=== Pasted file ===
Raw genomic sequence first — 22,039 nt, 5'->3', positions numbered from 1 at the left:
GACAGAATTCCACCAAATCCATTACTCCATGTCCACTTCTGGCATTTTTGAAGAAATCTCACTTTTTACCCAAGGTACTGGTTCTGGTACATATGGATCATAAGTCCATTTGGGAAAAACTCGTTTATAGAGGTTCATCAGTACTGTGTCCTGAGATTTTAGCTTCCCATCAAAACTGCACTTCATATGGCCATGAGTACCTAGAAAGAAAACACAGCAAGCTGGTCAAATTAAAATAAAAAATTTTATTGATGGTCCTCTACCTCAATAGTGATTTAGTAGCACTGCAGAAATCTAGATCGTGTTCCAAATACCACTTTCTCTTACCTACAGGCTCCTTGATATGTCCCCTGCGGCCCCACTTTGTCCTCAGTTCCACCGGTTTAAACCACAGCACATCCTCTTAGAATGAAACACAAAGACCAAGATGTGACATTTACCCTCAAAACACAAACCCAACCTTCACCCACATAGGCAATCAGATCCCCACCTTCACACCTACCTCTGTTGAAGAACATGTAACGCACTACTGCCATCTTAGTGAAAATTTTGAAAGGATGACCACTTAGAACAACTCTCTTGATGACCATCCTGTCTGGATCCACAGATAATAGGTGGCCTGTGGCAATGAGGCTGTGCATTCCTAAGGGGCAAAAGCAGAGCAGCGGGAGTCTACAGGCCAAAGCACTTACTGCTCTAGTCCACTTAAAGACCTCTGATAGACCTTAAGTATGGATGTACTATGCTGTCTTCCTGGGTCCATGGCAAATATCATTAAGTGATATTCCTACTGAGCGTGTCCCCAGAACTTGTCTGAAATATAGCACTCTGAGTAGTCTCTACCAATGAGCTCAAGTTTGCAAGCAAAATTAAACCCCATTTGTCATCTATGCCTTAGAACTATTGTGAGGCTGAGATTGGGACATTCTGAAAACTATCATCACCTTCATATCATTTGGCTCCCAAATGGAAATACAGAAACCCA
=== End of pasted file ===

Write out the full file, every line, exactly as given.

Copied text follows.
Raw genomic sequence first — 22,039 nt, 5'->3', positions numbered from 1 at the left:
GACAGAATTCCACCAAATCCATTACTCCATGTCCACTTCTGGCATTTTTGAAGAAATCTCACTTTTTACCCAAGGTACTGGTTCTGGTACATATGGATCATAAGTCCATTTGGGAAAAACTCGTTTATAGAGGTTCATCAGTACTGTGTCCTGAGATTTTAGCTTCCCATCAAAACTGCACTTCATATGGCCATGAGTACCTAGAAAGAAAACACAGCAAGCTGGTCAAATTAAAATAAAAAATTTTATTGATGGTCCTCTACCTCAATAGTGATTTAGTAGCACTGCAGAAATCTAGATCGTGTTCCAAATACCACTTTCTCTTACCTACAGGCTCCTTGATATGTCCCCTGCGGCCCCACTTTGTCCTCAGTTCCACCGGTTTAAACCACAGCACATCCTCTTAGAATGAAACACAAAGACCAAGATGTGACATTTACCCTCAAAACACAAACCCAACCTTCACCCACATAGGCAATCAGATCCCCACCTTCACACCTACCTCTGTTGAAGAACATGTAACGCACTACTGCCATCTTAGTGAAAATTTTGAAAGGATGACCACTTAGAACAACTCTCTTGATGACCATCCTGTCTGGATCCACAGATAATAGGTGGCCTGTGGCAATGAGGCTGTGCATTCCTAAGGGGCAAAAGCAGAGCAGCGGGAGTCTACAGGCCAAAGCACTTACTGCTCTAGTCCACTTAAAGACCTCTGATAGACCTTAAGTATGGATGTACTATGCTGTCTTCCTGGGTCCATGGCAAATATCATTAAGTGATATTCCTACTGAGCGTGTCCCCAGAACTTGTCTGAAATATAGCACTCTGAGTAGTCTCTACCAATGAGCTCAAGTTTGCAAGCAAAATTAAACCCCATTTGTCATCTATGCCTTAGAACTATTGTGAGGCTGAGATTGGGACATTCTGAAAACTATCATCACCTTCATATCATTTGGCTCCCAAATGGAAATACAGAAACCCA